I recently attended the 2018 ECEP Alliance (Expanding Computing Education Pathways) Annual Meeting representing business as a member of the Massachusetts team along with representatives from K-12 and higher education. This year’s meeting took place in Atlanta, Georgia where teams from 17 states and Puerto Rico discussed strategies that will broaden access to computer science education for all students. ECEP seeks to increase the number and diversity of students in the pipeline for computing and computing-intensive degrees by supporting state-level computing education reforms.
While this year’s conference focused on identifying metrics that matter, participants also highlighted the need for equity of access and opportunity in computer science, integrating computer science into K-12 learning, and collaborating with stakeholders to broaden access and participation in computer science. As state’s discussed their progress and challenges, I was intrigued by efforts in Maryland and Georgia.
Maryland is taking a three-prong approach by looking at computer science exposure and access in PK-12 and postsecondary, and also following the metrics to the workforce pipeline to see if students continue in a computer science or IT related field. Georgia is utilizing a collective impact approach, taking the data to the community and using it to pull together stakeholders from K-12, higher education, business and philanthropy to drive demand for action.
In addition to hearing about the great work happening in other states the following are a few takeaways from the ECEP Annual Meeting.
Data Tells a Story
The ECEP conference delved into how data can tell a story and discussed how to use data to leverage resources and change policy. In Massachusetts, the data indicates that there is growing demand for computer science skills:
- There is a projected 22% growth in computing jobs by 2024
- There are over 100,000 openings in computer science/information technology and IT-adjacent jobs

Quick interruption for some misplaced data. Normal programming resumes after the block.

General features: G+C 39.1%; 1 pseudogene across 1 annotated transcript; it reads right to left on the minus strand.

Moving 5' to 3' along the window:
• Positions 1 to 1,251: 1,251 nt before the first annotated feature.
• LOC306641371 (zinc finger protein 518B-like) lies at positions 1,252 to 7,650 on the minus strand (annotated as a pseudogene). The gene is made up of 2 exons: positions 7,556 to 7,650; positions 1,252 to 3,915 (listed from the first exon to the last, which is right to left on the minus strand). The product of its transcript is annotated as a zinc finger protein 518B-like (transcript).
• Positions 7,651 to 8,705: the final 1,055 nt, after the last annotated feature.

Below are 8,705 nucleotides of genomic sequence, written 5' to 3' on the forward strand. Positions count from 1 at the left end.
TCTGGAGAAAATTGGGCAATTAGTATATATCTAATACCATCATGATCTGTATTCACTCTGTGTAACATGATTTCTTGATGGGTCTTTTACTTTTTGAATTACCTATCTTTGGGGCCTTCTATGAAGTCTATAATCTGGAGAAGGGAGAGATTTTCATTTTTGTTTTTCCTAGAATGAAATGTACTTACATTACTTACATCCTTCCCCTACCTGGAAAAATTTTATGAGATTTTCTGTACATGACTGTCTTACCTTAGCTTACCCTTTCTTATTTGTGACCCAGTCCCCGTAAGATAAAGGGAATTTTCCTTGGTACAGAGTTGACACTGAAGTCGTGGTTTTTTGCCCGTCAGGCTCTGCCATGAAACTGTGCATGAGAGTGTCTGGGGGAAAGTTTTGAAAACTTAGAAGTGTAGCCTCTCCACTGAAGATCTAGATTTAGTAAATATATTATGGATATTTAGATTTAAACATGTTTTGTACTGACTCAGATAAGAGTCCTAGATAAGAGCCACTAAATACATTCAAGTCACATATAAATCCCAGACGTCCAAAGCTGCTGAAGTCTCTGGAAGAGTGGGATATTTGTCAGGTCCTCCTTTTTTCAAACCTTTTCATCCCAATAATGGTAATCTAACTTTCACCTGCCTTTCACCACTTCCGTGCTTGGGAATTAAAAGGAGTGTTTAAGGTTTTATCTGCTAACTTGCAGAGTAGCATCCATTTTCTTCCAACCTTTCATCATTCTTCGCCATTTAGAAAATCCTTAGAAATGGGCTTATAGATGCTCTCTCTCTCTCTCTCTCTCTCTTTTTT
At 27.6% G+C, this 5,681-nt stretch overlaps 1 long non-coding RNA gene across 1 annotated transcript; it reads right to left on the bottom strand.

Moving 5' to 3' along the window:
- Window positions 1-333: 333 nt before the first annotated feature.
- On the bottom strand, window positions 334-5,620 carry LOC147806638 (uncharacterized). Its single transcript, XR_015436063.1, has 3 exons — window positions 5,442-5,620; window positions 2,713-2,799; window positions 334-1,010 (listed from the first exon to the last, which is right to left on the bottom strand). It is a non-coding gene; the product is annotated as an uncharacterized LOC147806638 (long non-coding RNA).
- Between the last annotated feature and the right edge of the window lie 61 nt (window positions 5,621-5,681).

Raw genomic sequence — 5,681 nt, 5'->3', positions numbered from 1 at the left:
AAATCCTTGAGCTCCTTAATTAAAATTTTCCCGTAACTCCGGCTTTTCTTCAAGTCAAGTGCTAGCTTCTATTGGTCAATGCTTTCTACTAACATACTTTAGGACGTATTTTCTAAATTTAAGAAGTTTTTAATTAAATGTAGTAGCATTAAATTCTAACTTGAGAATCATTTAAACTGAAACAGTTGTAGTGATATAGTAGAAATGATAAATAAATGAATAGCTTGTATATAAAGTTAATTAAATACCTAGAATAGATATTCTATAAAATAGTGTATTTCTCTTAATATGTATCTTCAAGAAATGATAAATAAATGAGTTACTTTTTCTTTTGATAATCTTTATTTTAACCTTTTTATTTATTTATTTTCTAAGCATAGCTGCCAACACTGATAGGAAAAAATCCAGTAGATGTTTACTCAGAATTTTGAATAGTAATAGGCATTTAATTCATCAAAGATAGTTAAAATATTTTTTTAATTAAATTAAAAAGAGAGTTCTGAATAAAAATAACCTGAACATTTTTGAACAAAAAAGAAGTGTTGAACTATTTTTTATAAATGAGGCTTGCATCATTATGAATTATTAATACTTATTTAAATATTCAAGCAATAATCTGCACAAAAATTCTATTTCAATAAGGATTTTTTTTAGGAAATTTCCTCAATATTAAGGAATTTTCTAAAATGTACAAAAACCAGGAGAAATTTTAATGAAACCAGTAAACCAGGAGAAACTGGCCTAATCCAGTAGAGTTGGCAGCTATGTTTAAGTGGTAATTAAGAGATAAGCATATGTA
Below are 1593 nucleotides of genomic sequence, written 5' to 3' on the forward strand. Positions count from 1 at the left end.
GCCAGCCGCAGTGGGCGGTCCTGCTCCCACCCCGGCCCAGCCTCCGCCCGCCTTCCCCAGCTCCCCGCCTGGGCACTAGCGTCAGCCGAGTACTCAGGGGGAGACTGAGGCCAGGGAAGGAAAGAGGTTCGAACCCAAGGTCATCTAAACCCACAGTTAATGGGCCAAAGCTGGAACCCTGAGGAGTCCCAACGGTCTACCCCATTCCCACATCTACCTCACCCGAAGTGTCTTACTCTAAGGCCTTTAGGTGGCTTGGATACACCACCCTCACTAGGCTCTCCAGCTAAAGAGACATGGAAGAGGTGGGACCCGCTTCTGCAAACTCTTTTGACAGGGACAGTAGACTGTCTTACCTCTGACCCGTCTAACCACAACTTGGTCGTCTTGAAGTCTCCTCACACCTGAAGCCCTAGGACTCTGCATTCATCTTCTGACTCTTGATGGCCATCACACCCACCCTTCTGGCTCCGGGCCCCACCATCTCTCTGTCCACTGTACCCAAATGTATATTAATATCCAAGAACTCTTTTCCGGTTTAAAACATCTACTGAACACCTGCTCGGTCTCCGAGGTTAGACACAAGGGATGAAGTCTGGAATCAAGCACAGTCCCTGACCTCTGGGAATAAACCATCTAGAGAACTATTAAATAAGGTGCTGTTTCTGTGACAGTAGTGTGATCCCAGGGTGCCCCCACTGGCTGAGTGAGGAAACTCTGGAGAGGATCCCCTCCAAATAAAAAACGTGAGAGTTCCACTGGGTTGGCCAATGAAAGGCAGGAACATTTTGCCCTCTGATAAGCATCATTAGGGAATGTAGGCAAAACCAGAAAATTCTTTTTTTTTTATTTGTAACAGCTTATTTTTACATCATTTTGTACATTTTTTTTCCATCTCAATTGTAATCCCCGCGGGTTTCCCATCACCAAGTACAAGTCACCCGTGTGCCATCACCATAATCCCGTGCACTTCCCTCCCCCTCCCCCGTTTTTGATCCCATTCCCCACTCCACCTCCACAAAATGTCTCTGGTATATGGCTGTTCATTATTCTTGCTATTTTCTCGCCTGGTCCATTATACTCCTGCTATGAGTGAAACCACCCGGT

- Almost 1 in 4 jobs involve computer science skills.
Yet, we are not filling the pipeline to meet this workforce demand. In 2014, Massachusetts public and private colleges conferred only 3,848 computer science/ information technology degrees, and in 2016, only 1,151 high school students took the computer science AP exam. It is clear, we have more work to do to increase the number of students pursuing computer science.
Equity and Opportunity
Much of the discussion throughout the ECEP conference centered on the need for equity in opportunity in order to broaden participation in computer science. Of the 1,151 AP Computer Science test-takers in Massachusetts, 321 were female, 65 were Black, 80 were Hispanic, and 150 were low-income. While AP Computer Science is just one indicator of whether we are preparing all students for computer science and IT opportunities, these statistics reflect the urgent need to ensure equal access to coursework for underrepresented student populations and to inspire interest among those populations in this promising field.
Integration into K-8
Computer science is a foundational 21st century skill every student needs to acquire. As one ECEP panelist explained, “Just as you took math and science in every grade, we need to have computer science classes in every grade.” Students need an understanding of computational thinking and the basics of computer science throughout K-8. The foundational skills they learn in K-8 will prepare them for careers from healthcare to design and marketing to advanced manufacturing, regardless of whether students go on to study computer science after high school.
Every student must learn the foundations of computer science in order to prepare for the opportunities that await them. MBAE is pleased to be a member of the ECEP Massachusetts team and is committed to expanding access and opportunity to computing.